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British Post War Jewellery Designers - Illustrated Guide
  Interested in British modernist jewellery design? Check out our illustrated guide to British Post War Jewellery Designers including  designer history , concepts, and beautiful examples of work.   1) ANTHONY HAWKSLEY Anthony Hawksley (1921-91) studied at the Maidstone School of Art, before later training as a silversmith at the Royal College of Art, London. He became know for his modern crisp designs and was inspired by the work of Georg Jensen, the renowned Danish silverware designer.  In 1951 he exhibited his work at the Festi..
The Ilustrated Guide to Finnish Silver Jewellery Designers
  Interested in Finnish silver jewellery? Check out our illustrated guide to the top jewellery designers from Finland   1) Bjorn Weckstrom/Lapponia  Bjorn Weckstrom (1935 -)  was a Finnish jewellery designer and sculptor. He originally wanted to train as a sculptor , however family opposition resulted in a change in direction. He studied at Helsinki's Goldsmith school graduating  in 1956. At first his work reflected the clean Scandinavian design ethos , however by the 1960's, Weckstrom had developed his own style which was more sculptural than tradi..
  EARLY LIFE Georg Jensen was born in Raadvad, Denmark in 1866. The town comprised a small cluster of houses situated in lovely countryside around a knife factory north of Copenhagen, His father worked as a grinder at the factory and his mother was a housemaid.  Jensen worked alongside his father at the factory from an early age. He did not have much schooling. His family recognised his talent for making things and encouraged his work. When Georg was 14 the family moved to Copenhagen so that he could train as  an apprentice goldsmith. This involved long hours and har..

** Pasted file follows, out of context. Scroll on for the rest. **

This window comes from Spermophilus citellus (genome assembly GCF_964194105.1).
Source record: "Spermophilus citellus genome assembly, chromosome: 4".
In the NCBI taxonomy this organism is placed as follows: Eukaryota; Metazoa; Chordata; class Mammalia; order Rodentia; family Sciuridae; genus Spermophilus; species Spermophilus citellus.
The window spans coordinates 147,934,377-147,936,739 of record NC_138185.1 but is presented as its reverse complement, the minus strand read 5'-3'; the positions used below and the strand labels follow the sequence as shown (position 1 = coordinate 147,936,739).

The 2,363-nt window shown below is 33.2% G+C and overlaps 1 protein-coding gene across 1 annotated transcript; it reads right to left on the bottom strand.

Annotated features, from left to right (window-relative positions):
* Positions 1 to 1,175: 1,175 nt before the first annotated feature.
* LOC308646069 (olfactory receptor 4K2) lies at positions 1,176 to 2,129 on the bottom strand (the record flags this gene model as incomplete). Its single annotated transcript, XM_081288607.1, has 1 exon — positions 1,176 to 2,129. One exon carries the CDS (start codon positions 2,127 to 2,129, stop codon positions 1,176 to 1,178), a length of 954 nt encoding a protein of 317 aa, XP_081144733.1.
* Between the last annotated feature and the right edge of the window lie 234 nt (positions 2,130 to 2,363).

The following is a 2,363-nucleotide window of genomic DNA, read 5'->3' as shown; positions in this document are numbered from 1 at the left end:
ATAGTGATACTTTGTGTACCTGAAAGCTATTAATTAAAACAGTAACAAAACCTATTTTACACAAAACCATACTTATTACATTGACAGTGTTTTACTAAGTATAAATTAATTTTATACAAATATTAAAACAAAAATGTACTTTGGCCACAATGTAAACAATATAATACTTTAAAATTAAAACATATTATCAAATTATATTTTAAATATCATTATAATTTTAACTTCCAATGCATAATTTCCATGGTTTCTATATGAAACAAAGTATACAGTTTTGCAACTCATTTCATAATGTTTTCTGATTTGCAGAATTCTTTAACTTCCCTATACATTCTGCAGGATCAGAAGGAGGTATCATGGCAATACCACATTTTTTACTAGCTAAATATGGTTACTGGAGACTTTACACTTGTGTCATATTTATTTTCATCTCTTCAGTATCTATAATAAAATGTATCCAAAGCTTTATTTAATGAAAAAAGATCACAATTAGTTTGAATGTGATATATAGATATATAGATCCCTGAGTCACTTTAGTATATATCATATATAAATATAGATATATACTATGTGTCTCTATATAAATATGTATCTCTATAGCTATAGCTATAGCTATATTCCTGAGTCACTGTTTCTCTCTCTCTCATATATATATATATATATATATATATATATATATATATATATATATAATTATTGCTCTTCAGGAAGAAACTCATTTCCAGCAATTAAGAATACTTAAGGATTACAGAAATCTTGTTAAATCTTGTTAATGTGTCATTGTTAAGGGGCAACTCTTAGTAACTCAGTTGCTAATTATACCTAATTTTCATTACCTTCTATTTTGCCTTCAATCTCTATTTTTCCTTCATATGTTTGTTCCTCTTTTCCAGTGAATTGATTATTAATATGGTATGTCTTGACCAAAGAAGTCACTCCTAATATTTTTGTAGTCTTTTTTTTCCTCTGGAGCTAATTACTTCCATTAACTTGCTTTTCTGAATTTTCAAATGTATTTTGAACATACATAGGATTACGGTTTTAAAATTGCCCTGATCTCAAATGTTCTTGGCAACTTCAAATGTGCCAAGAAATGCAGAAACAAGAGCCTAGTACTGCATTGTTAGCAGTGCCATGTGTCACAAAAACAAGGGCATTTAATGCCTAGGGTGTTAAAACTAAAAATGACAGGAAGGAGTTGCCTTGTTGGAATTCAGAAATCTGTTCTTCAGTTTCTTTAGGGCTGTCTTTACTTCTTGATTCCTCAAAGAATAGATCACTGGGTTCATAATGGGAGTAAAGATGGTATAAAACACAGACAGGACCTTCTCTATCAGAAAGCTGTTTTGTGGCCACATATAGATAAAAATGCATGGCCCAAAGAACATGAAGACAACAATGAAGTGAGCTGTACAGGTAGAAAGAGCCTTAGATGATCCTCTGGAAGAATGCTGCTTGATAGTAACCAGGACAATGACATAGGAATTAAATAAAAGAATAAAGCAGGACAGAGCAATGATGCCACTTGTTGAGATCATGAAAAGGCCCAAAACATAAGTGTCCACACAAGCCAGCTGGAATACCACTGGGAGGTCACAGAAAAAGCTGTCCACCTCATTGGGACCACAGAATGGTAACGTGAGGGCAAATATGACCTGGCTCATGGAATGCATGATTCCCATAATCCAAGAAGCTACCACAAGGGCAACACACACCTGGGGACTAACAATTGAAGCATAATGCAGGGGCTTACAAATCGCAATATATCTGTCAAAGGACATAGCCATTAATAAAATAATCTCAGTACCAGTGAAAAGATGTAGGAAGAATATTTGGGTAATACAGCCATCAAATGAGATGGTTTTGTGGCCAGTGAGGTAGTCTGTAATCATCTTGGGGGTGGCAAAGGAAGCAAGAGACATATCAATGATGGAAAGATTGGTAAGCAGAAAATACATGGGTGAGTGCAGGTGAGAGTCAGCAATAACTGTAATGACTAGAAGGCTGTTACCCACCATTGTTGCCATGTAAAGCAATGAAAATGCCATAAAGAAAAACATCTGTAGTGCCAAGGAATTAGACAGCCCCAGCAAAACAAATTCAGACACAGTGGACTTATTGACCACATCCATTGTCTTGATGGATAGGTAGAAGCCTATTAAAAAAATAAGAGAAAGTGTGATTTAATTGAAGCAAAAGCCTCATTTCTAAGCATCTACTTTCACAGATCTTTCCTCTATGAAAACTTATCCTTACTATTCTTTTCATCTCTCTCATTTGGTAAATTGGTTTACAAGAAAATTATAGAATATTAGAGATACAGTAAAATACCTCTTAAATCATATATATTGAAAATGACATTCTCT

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The Ultimate Guide to Danish Silver Jewellery Designers
  Interested in Danish silver jewellery? Check out our illustrated guide to the top jewellery designers from Denmark   1) ANTON MICHELSEN  Anton Michelsen was born in 1809 in Vopenhagen, Denmark. His family had been metal smiths for generations. He undertook a goldsmiths apprenticeship in 1939 before moving to Copenhagen  where he continued his training at J B Dalhoff's workshop. He was also a student at the Royal Danish Academy of Fine Arts. In 1836 he travelled abroad and worked at some of the foremost gold smithies in Paris, France and Germany. He ..
  Interested in Norwegian silver jewellery? Check out our illustrated guide to the top jewellery designers from Norway   1) DAVID- ANDERSEN  The David Andersen company is a fourth generation family owned business. David Andersen (1843 -1901) was the son of a Norwegian tenant farmer. At 19 he became an apprentice to a Silversmith in Oslo where he studied enamelling technique. These were incorporated into designs made for English firms in London. During 1876, Andersen opened his own goldsmith workshop in Christiania (Oslo.) He became one of Norway's most r..